You’d think that after years of an embarrassing lack of national sporting achievement, someone, sometime, would point the finger at the kind of physical education (PE) we provide in our schools. Particularly considering that when we do have a modicum of success, it is in sports that are not normally found in our PE programmes, such as shooting, boxing, tennis or wrestling.
Though there are a host of contributing reasons, it is our school PE programmes that must take the underlying responsibility for our general lack of sporting ethos and achievement. A glance at any of our school boards’ PE syllabi is enough to confirm that they bear no resemblance to syllabi in other countries, and many traditional schools cling to PE programmes that have changed little from their founding in the early 19th century. A vast majority of schools do not have PE teaching space and schools that do have ample sports fields usually fill them with international-size pitches and adult-size facilities that are designed for adult elite athletes, not for developing children.
But it’s not only the lack of facilities or the inappropriate design of our sports fields that is the problem. The whole organization of our schools is not conducive to developing modern athletes. We still rotate “games”. We still cling to the house system, when “competition” between the same athletes is repeated year after year after year. Long after foreign schools have replaced house matches, school tournaments and sports days with little leagues, mini soccer leagues and parent-child fun days, we plod on in the same old way.
And we still discriminate. In other countries, equal opportunity laws have radically altered PE for children. Discriminating against the less able by giving extra coaching/perks to better athletes is forbidden, and the emphasis is on giving equal time and resources to all children regardless of their prowess or gender. Gender bias and extra sports teaching for the select few have left us seriously out of sync with PE in other countries.
In India, only a few progressive schools are adopting egalitarian, age-appropriate sports syllabi and learning outcomes. Similarly, only a very few concentrate throughout the year on three or four main complementary PE subjects. Whereas elsewhere, these form the core curricula of the school’s PE programme. We have also completely failed to adopt modern PE management structures and practices. Modern PE requires a PE manager who works closely with the academic manager/coordinator. The PE manager coordinates all PE activities in the school and is the line manager for the PE facilities manager, and the PE teaching staff.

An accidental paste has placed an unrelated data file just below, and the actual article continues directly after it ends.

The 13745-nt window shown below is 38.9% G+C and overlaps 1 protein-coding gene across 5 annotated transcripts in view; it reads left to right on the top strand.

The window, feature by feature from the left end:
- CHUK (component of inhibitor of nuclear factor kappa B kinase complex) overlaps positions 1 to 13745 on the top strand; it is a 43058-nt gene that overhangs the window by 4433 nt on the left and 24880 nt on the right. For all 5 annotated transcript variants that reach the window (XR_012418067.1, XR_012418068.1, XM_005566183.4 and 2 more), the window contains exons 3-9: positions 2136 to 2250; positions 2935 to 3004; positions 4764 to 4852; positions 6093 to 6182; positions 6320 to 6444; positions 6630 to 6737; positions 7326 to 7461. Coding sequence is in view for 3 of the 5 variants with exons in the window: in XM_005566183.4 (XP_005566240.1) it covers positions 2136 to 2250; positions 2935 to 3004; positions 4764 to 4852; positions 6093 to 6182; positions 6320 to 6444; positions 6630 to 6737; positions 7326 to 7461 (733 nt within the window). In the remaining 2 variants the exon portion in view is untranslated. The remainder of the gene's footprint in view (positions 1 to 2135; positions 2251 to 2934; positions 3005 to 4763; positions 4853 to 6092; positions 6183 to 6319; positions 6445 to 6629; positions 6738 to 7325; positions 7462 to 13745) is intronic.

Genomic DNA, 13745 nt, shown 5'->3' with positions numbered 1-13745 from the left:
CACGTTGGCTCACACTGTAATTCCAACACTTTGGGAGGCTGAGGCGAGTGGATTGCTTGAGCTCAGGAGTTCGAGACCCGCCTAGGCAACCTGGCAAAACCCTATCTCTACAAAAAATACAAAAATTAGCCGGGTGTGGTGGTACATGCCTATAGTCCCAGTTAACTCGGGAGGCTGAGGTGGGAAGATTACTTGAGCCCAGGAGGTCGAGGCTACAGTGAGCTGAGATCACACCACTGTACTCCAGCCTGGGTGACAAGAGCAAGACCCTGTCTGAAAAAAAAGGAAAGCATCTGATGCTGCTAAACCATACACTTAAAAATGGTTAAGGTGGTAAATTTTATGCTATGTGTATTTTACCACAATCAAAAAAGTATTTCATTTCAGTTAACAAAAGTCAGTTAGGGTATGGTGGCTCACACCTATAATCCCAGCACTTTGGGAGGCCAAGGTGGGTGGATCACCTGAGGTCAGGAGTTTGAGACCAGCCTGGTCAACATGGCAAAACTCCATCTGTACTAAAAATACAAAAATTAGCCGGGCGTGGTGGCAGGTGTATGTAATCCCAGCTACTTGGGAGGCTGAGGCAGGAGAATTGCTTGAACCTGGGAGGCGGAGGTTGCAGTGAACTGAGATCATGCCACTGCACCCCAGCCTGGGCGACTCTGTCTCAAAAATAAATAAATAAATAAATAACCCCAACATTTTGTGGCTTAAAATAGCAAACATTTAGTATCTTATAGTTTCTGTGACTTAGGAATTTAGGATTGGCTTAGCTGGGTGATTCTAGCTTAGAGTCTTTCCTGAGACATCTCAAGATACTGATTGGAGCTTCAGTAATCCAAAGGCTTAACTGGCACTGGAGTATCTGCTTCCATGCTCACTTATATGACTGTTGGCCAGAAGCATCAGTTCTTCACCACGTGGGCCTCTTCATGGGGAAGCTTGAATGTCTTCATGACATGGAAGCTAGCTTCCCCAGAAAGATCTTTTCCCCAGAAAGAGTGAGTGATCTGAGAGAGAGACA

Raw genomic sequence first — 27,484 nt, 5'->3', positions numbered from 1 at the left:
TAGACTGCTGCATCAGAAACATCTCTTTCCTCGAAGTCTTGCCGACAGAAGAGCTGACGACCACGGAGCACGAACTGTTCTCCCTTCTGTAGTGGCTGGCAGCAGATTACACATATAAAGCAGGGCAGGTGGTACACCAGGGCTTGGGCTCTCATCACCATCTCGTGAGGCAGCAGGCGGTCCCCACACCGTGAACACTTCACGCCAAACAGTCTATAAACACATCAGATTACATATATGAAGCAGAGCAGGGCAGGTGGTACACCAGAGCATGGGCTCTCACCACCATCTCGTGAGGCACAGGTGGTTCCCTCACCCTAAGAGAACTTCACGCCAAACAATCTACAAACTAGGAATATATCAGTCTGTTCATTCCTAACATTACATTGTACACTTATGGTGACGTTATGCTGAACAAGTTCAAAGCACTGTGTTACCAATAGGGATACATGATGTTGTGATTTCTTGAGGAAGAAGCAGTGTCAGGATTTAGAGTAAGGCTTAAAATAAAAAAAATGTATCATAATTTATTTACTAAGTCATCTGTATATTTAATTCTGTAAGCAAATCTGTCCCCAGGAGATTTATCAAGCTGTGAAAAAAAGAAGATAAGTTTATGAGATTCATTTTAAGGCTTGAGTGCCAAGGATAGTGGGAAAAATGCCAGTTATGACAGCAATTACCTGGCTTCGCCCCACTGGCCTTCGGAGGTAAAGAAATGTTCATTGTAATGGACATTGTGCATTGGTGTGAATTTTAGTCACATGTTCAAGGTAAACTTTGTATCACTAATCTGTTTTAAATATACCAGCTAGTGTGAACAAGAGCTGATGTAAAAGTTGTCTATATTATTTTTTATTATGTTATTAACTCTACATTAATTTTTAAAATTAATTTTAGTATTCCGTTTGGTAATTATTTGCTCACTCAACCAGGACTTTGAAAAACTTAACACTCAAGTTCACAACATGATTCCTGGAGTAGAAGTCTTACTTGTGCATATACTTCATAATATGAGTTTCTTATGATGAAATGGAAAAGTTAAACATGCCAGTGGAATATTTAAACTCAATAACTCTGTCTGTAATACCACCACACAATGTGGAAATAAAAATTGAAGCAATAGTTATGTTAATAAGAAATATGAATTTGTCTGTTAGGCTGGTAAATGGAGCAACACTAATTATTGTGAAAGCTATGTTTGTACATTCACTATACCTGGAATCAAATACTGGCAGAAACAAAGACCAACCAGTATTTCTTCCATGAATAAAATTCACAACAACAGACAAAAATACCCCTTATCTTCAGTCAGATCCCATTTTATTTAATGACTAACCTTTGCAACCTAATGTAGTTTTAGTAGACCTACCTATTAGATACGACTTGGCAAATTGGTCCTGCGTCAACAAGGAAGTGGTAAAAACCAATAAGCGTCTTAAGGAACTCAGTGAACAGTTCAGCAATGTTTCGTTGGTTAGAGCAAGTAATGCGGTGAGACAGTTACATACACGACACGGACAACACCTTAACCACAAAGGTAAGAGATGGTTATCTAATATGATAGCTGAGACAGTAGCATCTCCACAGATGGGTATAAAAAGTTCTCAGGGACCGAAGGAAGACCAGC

Body basics: Our schools don’t have modern PE programmes. Harikrishna Katragadda/Mint
There is also a problem with staffing. In only a few schools are teaching staff appointed to teach a particular subject such as football or cricket or basketball. In most of our schools we simply employ “PE teachers” as if PE is one subject rather than a group of subjects. The lackadaisical approach to PE staff is not simply restricted to who is employed, but also in the way they are treated and what they do. In our schools they do not teach sport, they teach “games” and are treated as second-class citizens primarily engaged in keeping “discipline”.
So, what is to be done? There is a desperate and urgent need to educate the school boards and school managements in what is modern PE. There is an urgent need to introduce egalitarian PE policies in our schools. There is an urgent need to introduce PE programmes with age-appropriate syllabi, lessons and learning outcomes. There is also an urgent need for extra-curricular activities that incorporate little leagues, Kanga or Kwik Cricket Leagues, mini soccer leagues and professional sports academies.
Imagine that your organization was doing the same thing, in the same way, for the last 100 years. You would not be surprised if foreign competitors, no matter how small, consistently out- performed you. Modernizing PE would lead to greater achievements for the nation, healthier, more knowledgeable children, more capable sports managers, better sporting performance and add to our national pride.
Abha Adams is an education consultant. She writes a monthly column on training and education as they relate to careers and the workplace.
Write to Abha at firstname.lastname@example.org